Sky Sports anchor Simon Thomas has said he is weak with grief and unsure how he will ever return to his career.
Since his wife Gemma died suddenly last year aged 40, Thomas said the message from others had been to “be strong”.
But writing in a blog post, the former Blue Peter presenter said he is broken, fearful, vulnerable and tear-filled and “if by admitting this it helps one person, then it’s worth it”.
The post has been praised for its “astonishing honesty” and courage.
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Gemma died last November just three days after she was diagnosed with acute myeloid leukaemia.
Thomas has since shared his struggles with grief and supporting their eight-year-old son Ethan.
In his latest post, written in the early hours of Monday morning in the “tenth week of severe sleep deprivation”, Thomas reflects on the words of author and pastor, Pete Greig.
“Don’t be strong. Be weak. Unclench your fists. Dare to be vulnerable. Honest weakness takes courage,” Greig wrote.
This – Thomas wrote – is what grief feels like.
‘What strong looks like’
“All I can do at the moment is unclench those fists, stop trying to be strong and just say to people this is me,” he said.
“This is what vulnerability looks like, and right now I can’t be any other way, and as I’ve now discovered, this is what being strong actually looks like.”
Greig called Thomas’ words “astonishingly honest” and said they will help others.
Many more praised his bravery and shared their own experiences online.
Thomas said admitting to weakness and vulnerability isn’t something people do well – “particularly for a bloke” – but added that he can’t be any other way.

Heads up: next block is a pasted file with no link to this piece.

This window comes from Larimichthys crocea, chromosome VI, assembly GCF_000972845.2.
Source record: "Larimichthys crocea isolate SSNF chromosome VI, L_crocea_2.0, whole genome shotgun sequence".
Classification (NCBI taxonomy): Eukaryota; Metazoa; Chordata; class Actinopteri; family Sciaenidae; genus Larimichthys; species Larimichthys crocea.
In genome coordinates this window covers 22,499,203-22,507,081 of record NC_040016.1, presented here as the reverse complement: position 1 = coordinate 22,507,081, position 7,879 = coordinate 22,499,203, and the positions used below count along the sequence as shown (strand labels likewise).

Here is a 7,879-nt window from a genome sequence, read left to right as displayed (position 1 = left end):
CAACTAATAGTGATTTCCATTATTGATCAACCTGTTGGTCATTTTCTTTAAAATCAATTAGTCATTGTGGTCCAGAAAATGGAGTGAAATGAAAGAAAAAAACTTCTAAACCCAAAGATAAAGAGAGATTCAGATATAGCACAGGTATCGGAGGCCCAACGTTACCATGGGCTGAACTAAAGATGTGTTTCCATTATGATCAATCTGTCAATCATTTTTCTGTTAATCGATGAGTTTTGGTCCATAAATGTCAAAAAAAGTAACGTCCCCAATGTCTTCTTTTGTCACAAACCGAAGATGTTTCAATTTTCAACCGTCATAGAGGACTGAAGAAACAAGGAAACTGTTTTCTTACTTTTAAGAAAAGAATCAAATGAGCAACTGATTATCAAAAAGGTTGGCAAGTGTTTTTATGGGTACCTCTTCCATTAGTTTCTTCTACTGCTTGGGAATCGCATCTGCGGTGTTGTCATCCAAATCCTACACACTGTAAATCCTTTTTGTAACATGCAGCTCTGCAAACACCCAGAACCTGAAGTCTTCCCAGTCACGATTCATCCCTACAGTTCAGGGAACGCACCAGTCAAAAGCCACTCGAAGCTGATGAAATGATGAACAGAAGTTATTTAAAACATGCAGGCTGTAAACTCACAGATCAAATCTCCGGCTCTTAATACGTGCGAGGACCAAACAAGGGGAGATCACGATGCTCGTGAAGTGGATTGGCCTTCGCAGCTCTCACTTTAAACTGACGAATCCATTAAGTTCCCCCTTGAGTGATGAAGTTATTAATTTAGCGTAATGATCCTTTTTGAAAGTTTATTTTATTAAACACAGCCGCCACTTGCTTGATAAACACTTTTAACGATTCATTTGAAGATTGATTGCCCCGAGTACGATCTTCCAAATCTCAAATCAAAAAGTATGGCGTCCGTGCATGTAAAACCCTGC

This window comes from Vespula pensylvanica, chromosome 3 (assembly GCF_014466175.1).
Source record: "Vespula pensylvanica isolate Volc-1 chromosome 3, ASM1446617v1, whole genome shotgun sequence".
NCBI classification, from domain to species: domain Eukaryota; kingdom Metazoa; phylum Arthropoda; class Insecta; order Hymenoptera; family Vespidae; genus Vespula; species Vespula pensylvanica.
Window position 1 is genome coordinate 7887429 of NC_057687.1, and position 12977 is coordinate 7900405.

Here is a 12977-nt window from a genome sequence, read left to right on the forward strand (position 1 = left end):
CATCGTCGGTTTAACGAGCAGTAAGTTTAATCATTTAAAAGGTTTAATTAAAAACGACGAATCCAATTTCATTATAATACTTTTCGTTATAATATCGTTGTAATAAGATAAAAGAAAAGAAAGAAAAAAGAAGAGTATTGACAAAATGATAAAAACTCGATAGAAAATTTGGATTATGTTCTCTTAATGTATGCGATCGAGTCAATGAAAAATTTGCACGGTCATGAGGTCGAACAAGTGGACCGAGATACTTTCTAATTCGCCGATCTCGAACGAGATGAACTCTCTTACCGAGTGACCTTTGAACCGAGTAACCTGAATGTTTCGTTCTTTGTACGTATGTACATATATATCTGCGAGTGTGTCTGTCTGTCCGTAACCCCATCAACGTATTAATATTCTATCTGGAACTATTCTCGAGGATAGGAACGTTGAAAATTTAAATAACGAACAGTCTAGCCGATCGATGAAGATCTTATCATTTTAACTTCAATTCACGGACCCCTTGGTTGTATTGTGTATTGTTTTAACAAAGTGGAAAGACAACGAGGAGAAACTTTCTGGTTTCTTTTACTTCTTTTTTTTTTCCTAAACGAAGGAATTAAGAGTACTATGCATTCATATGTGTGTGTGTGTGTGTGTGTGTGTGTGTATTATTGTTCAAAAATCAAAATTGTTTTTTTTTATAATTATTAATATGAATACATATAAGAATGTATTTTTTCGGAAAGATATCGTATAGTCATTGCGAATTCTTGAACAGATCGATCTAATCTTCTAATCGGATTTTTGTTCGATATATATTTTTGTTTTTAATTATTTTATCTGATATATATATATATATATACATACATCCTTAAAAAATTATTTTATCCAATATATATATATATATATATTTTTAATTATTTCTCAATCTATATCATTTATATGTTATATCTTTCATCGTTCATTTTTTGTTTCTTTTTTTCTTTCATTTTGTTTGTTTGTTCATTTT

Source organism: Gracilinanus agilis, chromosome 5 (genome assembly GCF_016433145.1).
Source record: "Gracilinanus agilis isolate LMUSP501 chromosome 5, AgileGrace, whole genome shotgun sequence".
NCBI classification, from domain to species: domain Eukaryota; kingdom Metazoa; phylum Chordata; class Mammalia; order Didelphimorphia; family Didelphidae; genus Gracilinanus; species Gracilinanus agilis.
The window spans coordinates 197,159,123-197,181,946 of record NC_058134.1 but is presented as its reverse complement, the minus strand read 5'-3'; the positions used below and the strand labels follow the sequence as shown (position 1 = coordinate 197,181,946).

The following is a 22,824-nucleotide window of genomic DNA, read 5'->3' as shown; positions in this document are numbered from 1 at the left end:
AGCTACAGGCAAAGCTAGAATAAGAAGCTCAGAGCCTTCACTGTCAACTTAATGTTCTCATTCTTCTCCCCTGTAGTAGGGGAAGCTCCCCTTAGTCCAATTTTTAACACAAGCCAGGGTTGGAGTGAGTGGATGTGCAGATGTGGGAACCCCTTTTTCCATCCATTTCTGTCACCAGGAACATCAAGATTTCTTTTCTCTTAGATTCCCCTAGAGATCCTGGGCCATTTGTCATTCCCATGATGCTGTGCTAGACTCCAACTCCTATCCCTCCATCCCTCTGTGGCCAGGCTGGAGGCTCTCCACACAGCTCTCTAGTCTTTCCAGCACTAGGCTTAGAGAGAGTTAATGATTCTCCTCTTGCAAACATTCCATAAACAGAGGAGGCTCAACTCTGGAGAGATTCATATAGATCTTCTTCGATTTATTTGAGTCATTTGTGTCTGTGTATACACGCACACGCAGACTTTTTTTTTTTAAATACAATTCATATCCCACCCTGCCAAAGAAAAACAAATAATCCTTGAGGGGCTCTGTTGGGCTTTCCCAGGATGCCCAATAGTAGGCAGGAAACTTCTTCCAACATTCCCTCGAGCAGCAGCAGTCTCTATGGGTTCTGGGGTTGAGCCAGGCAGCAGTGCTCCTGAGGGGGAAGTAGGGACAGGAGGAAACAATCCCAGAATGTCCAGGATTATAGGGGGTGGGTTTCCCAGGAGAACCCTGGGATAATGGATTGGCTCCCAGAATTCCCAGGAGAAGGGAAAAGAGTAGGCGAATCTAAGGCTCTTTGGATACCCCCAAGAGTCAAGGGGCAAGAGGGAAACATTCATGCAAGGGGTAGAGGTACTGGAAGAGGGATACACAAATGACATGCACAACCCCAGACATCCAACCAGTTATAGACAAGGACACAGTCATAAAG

“I’m really struggling,” he said.
Stacey Hart, from bereavement charity Grief Encounter, called Thomas’s openness courageous – especially when “male grief is too often invisible”.
She said his grief was in its rawest state, a stage when trauma symptoms such as insomnia, memory loss, weakness and vulnerability are often experienced.
“Simon is prioritising his and his son’s wellbeing over his public role,” Ms Hart added. “It’s admirable that Simon is staying true to himself.”
Thomas said recurring fears included wondering if he could “ever sit in front of a TV camera again with the same confidence” and ever getting used to life “without the woman I loved beyond words”.
About 3,100 people a year in the UK are diagnosed with acute myeloid leukaemia – a type of blood cancer.
What support is available?
- Grief Encounter provides free support to bereaved children, young people and their families
- Widowed and Young is a peer-to-peer support group for men and women aged 50 or under when their partner dies
- The Child Bereavement Network offer practical advice for parents and children
- Gingerbread has online tools for single parents
- Turn2Us has advice on benefits, grants or other financial support available to the recently bereaved
Read more: http://www.bbc.co.uk/news/uk-42859091